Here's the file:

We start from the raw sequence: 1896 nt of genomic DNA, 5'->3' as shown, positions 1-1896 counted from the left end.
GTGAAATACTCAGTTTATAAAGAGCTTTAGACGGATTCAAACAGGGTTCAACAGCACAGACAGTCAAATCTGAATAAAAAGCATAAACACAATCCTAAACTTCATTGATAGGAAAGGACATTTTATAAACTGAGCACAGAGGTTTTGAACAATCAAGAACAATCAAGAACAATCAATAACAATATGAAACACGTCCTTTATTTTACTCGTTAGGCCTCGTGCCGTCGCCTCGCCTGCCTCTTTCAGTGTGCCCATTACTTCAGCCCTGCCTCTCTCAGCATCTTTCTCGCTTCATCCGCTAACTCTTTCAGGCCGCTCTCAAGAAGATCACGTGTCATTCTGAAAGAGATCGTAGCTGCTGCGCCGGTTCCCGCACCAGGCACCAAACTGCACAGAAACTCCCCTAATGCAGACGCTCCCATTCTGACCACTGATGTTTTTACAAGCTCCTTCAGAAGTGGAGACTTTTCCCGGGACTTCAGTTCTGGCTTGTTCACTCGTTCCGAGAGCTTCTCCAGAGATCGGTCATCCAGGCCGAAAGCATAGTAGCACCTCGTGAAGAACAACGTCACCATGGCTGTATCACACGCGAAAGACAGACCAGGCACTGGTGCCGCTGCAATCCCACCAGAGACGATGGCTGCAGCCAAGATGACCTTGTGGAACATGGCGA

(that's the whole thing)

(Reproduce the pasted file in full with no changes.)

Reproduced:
We start from the raw sequence: 1896 nt of genomic DNA, 5'->3' as shown, positions 1-1896 counted from the left end.
GTGAAATACTCAGTTTATAAAGAGCTTTAGACGGATTCAAACAGGGTTCAACAGCACAGACAGTCAAATCTGAATAAAAAGCATAAACACAATCCTAAACTTCATTGATAGGAAAGGACATTTTATAAACTGAGCACAGAGGTTTTGAACAATCAAGAACAATCAAGAACAATCAATAACAATATGAAACACGTCCTTTATTTTACTCGTTAGGCCTCGTGCCGTCGCCTCGCCTGCCTCTTTCAGTGTGCCCATTACTTCAGCCCTGCCTCTCTCAGCATCTTTCTCGCTTCATCCGCTAACTCTTTCAGGCCGCTCTCAAGAAGATCACGTGTCATTCTGAAAGAGATCGTAGCTGCTGCGCCGGTTCCCGCACCAGGCACCAAACTGCACAGAAACTCCCCTAATGCAGACGCTCCCATTCTGACCACTGATGTTTTTACAAGCTCCTTCAGAAGTGGAGACTTTTCCCGGGACTTCAGTTCTGGCTTGTTCACTCGTTCCGAGAGCTTCTCCAGAGATCGGTCATCCAGGCCGAAAGCATAGTAGCACCTCGTGAAGAACAACGTCACCATGGCTGTATCACACGCGAAAGACAGACCAGGCACTGGTGCCGCTGCAATCCCACCAGAGACGATGGCTGCAGCCAAGATGACCTTGTGGAACATGGCGA